Mintel Foresees More Shopper Belt-Tightening

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Black Friday is one of the big shopping days of the year, but this isn't just any year. A new survey study by Chicago retail consultancy Mintel suggests that the day after Thanksgiving will see the results of widespread consumer belt-tightening.

Roughly 63% of respondents to Mintel's online survey of some 2,000 adults said they plan to spend less than they did last year, and almost no one claims to be planning to spend more. This comes on top of similar claims to budget tightening last year. Mintel says it found similar results last year, with respondents in 2008 saying they were holding off on spending.

The U.S. Census Bureau said in September that median household income fell 3.6% between 2007 and 2008, erasing gains made over economic growth leading up to the current recession.

Mintel notes that the monthly Consumer Confidence Index from The Conference Board has been heading up since February, but that high and increasing unemployment has kept the Index near record lows reached last year -- meaning, per Mintel, that consumer frugality will continue.



Mintel's study also found that tighter spending cut across gender, age, household income, race and ethnicity, and households with and without children. But there were some differences: women are more likely than men to be motivated to tighten further, and their roles as family shopper and financial manager have become particularly important in the current recession. Hispanics are budgeting more tightly than others, per Mintel.

As for the post-Thanksgiving retail bellwether, the firm says one reason consumers are likely to spend less on Friday is that they are expecting even better deals on Monday, metaphorically. "Coming off a year of fluctuating stocks, rising unemployment and a persistent recession, it's not surprising that shoppers still haven't loosened their purse strings," said Chris Haack, senior analyst at Mintel, in a statement. "People remember last year's deep holiday discounts, so despite retailers saying they won't slash prices as severely this year, many shoppers might hold off on hitting the stores."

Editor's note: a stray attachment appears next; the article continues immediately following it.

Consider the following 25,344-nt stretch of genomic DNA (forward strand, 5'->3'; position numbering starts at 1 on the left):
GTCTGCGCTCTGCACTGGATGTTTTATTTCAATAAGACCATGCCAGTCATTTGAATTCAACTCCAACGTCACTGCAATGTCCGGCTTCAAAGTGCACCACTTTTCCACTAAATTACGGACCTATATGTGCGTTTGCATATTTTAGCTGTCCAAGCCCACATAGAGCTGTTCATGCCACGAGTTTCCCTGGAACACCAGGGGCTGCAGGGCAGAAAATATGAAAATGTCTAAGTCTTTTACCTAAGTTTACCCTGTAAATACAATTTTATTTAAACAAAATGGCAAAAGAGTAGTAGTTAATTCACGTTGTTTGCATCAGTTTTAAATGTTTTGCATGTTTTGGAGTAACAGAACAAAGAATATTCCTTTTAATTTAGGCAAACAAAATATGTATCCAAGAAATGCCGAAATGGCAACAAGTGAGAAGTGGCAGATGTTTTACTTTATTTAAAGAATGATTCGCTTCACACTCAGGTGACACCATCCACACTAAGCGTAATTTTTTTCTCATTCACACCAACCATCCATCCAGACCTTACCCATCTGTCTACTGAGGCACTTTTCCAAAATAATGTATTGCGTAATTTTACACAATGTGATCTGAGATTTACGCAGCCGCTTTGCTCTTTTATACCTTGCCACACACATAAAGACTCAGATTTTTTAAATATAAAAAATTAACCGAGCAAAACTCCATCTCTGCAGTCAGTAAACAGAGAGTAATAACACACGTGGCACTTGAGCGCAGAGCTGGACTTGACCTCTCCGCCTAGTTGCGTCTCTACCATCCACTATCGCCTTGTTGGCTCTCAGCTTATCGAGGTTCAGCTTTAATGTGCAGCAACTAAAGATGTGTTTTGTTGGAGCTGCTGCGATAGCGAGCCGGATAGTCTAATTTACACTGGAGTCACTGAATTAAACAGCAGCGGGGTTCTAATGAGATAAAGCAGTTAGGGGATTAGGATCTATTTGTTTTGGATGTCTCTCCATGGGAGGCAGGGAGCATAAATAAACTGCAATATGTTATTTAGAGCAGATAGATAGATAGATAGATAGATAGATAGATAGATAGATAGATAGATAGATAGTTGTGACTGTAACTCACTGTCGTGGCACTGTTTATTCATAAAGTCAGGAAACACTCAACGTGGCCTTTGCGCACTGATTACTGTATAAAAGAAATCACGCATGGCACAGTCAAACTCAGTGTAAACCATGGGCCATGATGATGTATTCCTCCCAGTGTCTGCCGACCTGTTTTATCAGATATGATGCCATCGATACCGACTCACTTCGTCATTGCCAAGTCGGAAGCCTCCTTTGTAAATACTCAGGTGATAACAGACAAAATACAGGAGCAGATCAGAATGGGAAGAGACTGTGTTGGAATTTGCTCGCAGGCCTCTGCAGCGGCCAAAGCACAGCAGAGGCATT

Most survey respondents said they always look for sales before shopping non-sale items, especially in department stores. Sixty-four percent of survey respondents said when they are in department stores they look at sale items first; 53% said they do so when shopping at mass merchandisers and at discount apparel stores. Four in 10 shoppers go on to say they spend a lot of time looking for clothing sales and shop around to get the lowest price.

On the positive side, Haack said, consumers may shop in force on Friday to look for one-day deals, sales and coupons. "So Black Friday specials might be just what the doctor ordered to get them spending," he said. "Strict budgeting practices are nowhere near as popular as more opportunistic money-saving tactics." Mintel's study found that just 19% of people budget for clothing, but over half say they actively watch for sales in newspaper ads, use coupons or seek out sale products advertised in store flyers.

"We're all bargain hunters in today's economy," said Haack. "People want to feel like they're getting a deal, and they've basically come to expect sales. It's up to merchandisers to create marketing specials that meet bottom lines, while making shoppers think they're stealing away with a great find."

Mintel asked survey respondents where they would spend their "extra" money after bills and necessities. Thirteen percent said holiday shopping and one in four said they'd buy "small extras for family members." Nine percent said they'd spend "extra" money on jewelry, clothing or personal items for themselves.

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